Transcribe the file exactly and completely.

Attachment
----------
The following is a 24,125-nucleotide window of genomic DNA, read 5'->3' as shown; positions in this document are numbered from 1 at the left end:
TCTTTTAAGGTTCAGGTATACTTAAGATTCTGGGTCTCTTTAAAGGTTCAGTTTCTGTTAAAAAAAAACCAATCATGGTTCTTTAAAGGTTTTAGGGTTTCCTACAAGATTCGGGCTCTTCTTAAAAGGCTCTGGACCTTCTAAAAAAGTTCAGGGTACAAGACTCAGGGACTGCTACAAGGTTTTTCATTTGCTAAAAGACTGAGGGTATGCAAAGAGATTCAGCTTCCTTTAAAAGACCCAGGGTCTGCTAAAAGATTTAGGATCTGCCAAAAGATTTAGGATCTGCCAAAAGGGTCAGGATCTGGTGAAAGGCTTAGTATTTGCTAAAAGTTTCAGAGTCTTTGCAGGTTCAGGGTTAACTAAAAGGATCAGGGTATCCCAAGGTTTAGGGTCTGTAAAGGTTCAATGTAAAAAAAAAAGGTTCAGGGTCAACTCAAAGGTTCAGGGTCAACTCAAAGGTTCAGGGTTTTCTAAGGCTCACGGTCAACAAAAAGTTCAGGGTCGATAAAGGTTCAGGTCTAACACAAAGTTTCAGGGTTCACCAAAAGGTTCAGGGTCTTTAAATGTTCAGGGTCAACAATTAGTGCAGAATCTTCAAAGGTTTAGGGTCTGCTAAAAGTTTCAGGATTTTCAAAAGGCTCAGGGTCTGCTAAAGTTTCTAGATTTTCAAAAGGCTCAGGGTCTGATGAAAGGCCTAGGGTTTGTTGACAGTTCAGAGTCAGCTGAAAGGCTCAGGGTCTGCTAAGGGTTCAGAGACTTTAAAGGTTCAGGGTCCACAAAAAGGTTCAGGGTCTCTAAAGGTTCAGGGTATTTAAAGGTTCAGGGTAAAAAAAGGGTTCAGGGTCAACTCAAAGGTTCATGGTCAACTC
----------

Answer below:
The following is a 24,125-nucleotide window of genomic DNA, read 5'->3' as shown; positions in this document are numbered from 1 at the left end:
TCTTTTAAGGTTCAGGTATACTTAAGATTCTGGGTCTCTTTAAAGGTTCAGTTTCTGTTAAAAAAAAACCAATCATGGTTCTTTAAAGGTTTTAGGGTTTCCTACAAGATTCGGGCTCTTCTTAAAAGGCTCTGGACCTTCTAAAAAAGTTCAGGGTACAAGACTCAGGGACTGCTACAAGGTTTTTCATTTGCTAAAAGACTGAGGGTATGCAAAGAGATTCAGCTTCCTTTAAAAGACCCAGGGTCTGCTAAAAGATTTAGGATCTGCCAAAAGATTTAGGATCTGCCAAAAGGGTCAGGATCTGGTGAAAGGCTTAGTATTTGCTAAAAGTTTCAGAGTCTTTGCAGGTTCAGGGTTAACTAAAAGGATCAGGGTATCCCAAGGTTTAGGGTCTGTAAAGGTTCAATGTAAAAAAAAAAGGTTCAGGGTCAACTCAAAGGTTCAGGGTCAACTCAAAGGTTCAGGGTTTTCTAAGGCTCACGGTCAACAAAAAGTTCAGGGTCGATAAAGGTTCAGGTCTAACACAAAGTTTCAGGGTTCACCAAAAGGTTCAGGGTCTTTAAATGTTCAGGGTCAACAATTAGTGCAGAATCTTCAAAGGTTTAGGGTCTGCTAAAAGTTTCAGGATTTTCAAAAGGCTCAGGGTCTGCTAAAGTTTCTAGATTTTCAAAAGGCTCAGGGTCTGATGAAAGGCCTAGGGTTTGTTGACAGTTCAGAGTCAGCTGAAAGGCTCAGGGTCTGCTAAGGGTTCAGAGACTTTAAAGGTTCAGGGTCCACAAAAAGGTTCAGGGTCTCTAAAGGTTCAGGGTATTTAAAGGTTCAGGGTAAAAAAAGGGTTCAGGGTCAACTCAAAGGTTCATGGTCAACTC